- Man accused of setting fire to Delta bar; posted photos of it burning on Facebook (9/17/17)5
- Owner of Mary Jane Burgers & Brew in Perryville to open new culinary concept in Cape (9/15/17)3
- McClure man accused of leaving children in hot truck while gambling in casino (9/19/17)1
- New boutique store advocates for special-needs people (9/19/17)
- Retailer may come to Jackson; rezoning needed first (9/17/17)2
- Planet Fitness to anchor Town Plaza shopping center (9/18/17)2
- Mo. conservation agents help fight fires in western U.S. (9/15/17)
- Jury finds Harris guilty of murder, 3 other counts (9/15/17)4
- Former major-league slugger Darryl Strawberry to speak at La Croix (9/20/17)
- Young entrepreneurs add fresh ideas, unique offerings for area market (9/18/17)
Canceled classes having negative effect on students
To the editor:
This is in response to Daryl Fridley's letter, "Public should be involved in cuts at our schools." I am a junior at Central High School, and I am in Fridley's U.S. history class. I completely agree with Fridley's letter and would like to provide a student's perspective on this matter.
Today I was called into the counselor's office and informed that one of the classes I have signed up for was canceled. The class quota was 20 students, and only 14 signed up. This was an economics class, and those of us who signed up thought it was a vital course we needed to take.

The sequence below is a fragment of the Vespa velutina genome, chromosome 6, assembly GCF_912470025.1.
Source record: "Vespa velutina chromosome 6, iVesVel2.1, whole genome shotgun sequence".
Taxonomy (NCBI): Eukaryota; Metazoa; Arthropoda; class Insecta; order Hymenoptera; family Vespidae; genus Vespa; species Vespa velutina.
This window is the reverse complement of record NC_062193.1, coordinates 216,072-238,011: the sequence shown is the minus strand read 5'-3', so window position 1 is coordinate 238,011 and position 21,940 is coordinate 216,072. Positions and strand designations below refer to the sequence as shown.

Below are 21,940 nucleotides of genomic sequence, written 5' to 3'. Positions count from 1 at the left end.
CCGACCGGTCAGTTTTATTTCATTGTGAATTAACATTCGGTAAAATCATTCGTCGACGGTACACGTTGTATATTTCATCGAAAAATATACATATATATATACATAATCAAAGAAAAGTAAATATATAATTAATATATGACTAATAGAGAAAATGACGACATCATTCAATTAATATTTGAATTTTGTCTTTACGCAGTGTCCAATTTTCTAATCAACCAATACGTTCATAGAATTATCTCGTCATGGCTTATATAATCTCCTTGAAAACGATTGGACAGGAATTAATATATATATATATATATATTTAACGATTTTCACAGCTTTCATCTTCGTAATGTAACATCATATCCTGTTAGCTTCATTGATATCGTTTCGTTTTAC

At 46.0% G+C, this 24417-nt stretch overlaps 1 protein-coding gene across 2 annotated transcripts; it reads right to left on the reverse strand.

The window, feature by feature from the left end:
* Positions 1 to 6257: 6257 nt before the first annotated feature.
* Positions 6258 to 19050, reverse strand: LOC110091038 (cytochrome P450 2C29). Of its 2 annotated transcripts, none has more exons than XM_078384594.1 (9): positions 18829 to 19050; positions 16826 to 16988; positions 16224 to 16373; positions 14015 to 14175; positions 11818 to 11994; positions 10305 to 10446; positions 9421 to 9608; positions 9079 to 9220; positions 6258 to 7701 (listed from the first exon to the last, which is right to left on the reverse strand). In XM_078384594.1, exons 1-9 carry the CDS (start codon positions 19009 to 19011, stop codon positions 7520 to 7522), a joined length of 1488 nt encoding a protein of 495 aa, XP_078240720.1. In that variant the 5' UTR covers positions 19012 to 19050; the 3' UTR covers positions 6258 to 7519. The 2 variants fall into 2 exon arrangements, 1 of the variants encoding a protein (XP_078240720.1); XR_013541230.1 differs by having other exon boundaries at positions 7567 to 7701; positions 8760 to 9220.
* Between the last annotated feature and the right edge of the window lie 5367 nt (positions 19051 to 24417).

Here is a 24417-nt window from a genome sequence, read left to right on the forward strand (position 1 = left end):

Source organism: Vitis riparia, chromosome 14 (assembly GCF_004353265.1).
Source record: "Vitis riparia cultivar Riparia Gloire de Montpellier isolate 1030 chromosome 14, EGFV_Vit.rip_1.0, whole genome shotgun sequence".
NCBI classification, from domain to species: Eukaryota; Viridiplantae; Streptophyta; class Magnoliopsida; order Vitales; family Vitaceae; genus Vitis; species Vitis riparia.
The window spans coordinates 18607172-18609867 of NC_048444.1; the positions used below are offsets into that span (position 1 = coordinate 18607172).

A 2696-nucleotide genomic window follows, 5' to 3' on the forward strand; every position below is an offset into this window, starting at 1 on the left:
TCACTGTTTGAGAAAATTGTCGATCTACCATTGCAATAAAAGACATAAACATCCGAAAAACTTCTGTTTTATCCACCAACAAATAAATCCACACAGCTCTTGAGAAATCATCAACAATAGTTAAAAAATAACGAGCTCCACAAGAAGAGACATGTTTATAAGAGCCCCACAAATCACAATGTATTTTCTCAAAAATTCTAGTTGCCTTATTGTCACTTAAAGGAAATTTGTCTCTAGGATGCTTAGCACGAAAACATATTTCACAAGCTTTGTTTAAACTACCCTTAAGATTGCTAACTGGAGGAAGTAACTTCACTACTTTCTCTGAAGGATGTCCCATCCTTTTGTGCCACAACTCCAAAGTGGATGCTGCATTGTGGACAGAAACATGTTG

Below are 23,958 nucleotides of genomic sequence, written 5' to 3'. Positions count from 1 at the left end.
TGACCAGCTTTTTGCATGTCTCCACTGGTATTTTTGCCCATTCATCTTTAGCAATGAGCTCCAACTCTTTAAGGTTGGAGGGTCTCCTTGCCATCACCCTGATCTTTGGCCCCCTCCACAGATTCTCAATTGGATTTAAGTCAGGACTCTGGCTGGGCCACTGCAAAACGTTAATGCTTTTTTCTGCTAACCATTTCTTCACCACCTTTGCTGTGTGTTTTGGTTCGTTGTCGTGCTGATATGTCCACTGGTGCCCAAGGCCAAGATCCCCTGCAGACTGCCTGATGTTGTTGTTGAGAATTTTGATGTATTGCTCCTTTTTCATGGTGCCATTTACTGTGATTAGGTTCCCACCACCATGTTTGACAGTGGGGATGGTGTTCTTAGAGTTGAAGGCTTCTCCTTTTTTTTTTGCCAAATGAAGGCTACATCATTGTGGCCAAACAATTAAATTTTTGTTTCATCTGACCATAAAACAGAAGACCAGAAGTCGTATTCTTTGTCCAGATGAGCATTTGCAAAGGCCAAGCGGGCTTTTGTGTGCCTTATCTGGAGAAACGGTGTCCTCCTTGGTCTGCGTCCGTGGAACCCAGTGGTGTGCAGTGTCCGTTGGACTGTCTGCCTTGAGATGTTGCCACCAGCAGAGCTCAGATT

I had to figure out another elective to take in order to graduate. I pondered the possibilities and made a decision, only to be notified that my second choice was also canceled but for different reasons. Since Fridley is leaving to pursue his doctorate, the administration has decided not to replace him. That leaves me and the other students without classes I feel I need to take.
Other classes were also canceled, and others are threatened to be canceled. These classes are a necessity to some of the more academic-excelled students. It outrages me that I will not get an opportunity to experience these rewarding classes.
The community and the students should make these decisions rather than administrators who have no idea to what degree this is effecting the students.